RE: [Histonet] Re: Bouins alternative/substitute question
This is totally off the subject but.... I was reading an article in the May
06 Smithsonian Magazine at my doctors office and noticed Gayle Callis's name
in the article about dinosaurs. It was a wonderful article about some
really exciting new discoveries in Montana. Everyone should read this
wonderful article. Congratulations on being involved in this exciting
From: Gayle Callis [mailto:email@example.com]
Sent: Monday, May 22, 2006 12:34 PM
To: Kemlo Rogerson; Histonet@lists.utsouthwestern.edu
Subject: RE: [Histonet] Re: Bouins alternative/substitute question
Interesting that you said this, and also a story from our university
chemical safety handling of dry picric acid found in an old
laboratory. They had a hard time getting it to explode also.
Chemical safety removed a jar of picric acid, dry and age
undetermined. Knowing it was explosive, the fellow in charge took it out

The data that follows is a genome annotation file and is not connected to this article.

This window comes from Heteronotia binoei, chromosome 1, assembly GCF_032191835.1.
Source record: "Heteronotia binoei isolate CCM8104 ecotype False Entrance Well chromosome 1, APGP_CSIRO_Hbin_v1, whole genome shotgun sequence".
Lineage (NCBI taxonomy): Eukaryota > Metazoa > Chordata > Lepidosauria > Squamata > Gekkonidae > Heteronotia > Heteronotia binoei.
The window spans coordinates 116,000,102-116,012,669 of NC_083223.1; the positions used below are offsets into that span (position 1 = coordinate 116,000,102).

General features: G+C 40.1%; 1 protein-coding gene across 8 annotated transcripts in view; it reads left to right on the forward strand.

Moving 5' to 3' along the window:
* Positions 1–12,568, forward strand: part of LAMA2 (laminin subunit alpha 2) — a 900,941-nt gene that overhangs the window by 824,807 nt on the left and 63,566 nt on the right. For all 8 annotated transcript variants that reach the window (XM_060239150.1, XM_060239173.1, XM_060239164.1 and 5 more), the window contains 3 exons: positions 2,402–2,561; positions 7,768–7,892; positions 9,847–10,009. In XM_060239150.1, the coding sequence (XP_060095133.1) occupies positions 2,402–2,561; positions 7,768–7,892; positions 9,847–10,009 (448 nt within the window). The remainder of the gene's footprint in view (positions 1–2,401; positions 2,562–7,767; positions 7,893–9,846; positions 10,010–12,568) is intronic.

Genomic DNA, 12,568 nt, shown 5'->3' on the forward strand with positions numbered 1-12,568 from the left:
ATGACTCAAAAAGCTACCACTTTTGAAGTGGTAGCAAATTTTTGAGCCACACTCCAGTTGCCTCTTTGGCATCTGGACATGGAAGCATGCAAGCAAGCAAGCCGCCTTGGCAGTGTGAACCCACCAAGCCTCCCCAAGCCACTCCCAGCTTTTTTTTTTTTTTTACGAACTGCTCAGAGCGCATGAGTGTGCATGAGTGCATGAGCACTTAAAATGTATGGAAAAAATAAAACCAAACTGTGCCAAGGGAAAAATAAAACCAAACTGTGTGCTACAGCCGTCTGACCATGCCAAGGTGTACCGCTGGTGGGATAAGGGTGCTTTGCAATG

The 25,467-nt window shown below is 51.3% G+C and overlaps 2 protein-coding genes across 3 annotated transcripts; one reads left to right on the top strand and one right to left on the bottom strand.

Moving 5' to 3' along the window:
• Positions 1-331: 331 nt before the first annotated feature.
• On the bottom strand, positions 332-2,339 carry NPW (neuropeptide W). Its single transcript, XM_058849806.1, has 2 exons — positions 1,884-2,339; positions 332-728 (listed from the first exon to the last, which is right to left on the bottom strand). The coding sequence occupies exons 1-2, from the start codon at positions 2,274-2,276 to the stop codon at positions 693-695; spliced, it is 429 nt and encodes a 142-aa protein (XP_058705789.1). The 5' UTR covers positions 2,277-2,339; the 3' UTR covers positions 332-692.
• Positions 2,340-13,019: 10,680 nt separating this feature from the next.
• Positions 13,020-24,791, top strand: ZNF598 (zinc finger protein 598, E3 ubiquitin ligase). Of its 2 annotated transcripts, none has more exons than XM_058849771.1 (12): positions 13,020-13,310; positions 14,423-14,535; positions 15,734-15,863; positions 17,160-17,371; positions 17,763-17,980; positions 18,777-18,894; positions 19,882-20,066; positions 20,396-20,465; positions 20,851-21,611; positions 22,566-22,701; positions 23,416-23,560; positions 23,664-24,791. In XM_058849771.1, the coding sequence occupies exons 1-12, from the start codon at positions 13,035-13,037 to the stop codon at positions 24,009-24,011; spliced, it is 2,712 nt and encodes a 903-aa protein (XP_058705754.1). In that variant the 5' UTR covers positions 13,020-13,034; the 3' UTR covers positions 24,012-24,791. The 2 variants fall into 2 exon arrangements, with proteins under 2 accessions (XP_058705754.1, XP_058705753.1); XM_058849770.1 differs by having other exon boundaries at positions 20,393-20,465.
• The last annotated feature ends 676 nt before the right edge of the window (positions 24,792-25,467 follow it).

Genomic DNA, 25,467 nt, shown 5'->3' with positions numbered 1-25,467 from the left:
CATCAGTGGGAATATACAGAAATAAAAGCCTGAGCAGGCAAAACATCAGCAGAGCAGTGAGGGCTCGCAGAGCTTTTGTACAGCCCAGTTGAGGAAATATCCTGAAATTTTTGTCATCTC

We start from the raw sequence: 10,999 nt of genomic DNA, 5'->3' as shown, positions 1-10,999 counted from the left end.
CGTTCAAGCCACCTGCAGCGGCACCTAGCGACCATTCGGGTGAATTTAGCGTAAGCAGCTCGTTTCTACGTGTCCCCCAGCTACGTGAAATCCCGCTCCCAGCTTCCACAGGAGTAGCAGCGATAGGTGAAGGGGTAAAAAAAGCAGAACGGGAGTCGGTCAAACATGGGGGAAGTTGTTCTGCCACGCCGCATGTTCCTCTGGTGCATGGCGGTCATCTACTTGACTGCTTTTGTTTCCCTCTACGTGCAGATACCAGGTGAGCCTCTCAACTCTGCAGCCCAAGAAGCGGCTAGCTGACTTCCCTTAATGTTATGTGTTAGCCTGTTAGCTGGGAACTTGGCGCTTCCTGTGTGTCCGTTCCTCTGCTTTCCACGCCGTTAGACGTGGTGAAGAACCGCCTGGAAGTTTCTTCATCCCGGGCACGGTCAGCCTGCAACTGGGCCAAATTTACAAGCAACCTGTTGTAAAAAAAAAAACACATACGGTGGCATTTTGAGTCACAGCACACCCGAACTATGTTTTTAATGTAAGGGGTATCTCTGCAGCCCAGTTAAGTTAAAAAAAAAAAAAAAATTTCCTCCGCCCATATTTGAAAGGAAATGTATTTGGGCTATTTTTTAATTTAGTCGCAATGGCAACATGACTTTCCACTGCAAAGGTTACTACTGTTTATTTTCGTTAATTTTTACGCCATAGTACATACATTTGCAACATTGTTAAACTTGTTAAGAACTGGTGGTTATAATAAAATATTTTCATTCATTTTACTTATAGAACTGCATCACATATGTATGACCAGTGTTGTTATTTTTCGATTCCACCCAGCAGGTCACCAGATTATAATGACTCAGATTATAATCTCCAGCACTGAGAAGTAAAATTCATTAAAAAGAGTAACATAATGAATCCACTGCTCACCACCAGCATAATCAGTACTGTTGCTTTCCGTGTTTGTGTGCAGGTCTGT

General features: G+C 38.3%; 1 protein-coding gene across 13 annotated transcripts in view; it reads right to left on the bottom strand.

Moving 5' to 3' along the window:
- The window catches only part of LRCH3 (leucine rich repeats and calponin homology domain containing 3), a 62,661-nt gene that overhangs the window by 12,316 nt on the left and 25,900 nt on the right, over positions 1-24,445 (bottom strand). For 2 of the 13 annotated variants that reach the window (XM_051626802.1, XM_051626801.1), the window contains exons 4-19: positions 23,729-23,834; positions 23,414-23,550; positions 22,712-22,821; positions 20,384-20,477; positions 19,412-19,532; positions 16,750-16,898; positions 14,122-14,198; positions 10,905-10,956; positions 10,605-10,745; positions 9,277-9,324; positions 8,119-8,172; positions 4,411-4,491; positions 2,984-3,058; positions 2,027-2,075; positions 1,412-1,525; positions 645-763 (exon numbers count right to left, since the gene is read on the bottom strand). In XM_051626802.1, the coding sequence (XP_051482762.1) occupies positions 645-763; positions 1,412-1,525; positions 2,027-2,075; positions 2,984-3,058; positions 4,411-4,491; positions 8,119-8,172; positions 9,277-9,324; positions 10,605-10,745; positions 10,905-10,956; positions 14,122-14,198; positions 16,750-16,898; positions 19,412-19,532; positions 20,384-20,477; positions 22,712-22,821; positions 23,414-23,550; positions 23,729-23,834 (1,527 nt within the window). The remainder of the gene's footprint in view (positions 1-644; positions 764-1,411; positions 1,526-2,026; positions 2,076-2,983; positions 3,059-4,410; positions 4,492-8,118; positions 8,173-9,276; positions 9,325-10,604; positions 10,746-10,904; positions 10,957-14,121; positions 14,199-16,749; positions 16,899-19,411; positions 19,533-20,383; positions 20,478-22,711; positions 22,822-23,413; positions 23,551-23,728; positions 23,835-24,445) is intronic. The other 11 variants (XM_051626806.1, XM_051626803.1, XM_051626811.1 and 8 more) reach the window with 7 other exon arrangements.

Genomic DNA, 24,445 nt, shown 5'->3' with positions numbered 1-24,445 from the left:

to a very remote area and shot at the jar with a rifle, and it took a lot
of rifle bullets to get it to blow up. He did have a good session of
target practice for deer hunting season being in the Wild Wild West of
The potential is there for explosion, and we still have picric acid on our
shelves, although stored under a generous layer of distilled water. When
we need to make up Bouins, we just scoop it out and make sure we have a
saturated solution of picric acid.
Care must be taken to keep dry crystals off lids, these are actually sealed
by dipping into hot paraffin, and check regularly for any leakage around
lid. I don't think it would be a good thing to have in a laboratory fire,
but solvents are just as bad. How many people still store isopentane in a
non explosion proof freezer - now that IS an explosive situation.
We remain cautious but not in panic state. Bouins is still very
important as a fixative and mordant for Massons trichrome, we will continue
to use it, dispose of it correctly and not put metal cassettes into it. We
often purchase it ready made from Sigma to avoid having to handle it.
At 09:27 AM 5/22/2006, you wrote:
>I think it is because picric acid explodes when dry but I've tried, and
>tried, and tried and it has never exploded.
>Has anyone ever succeeded?
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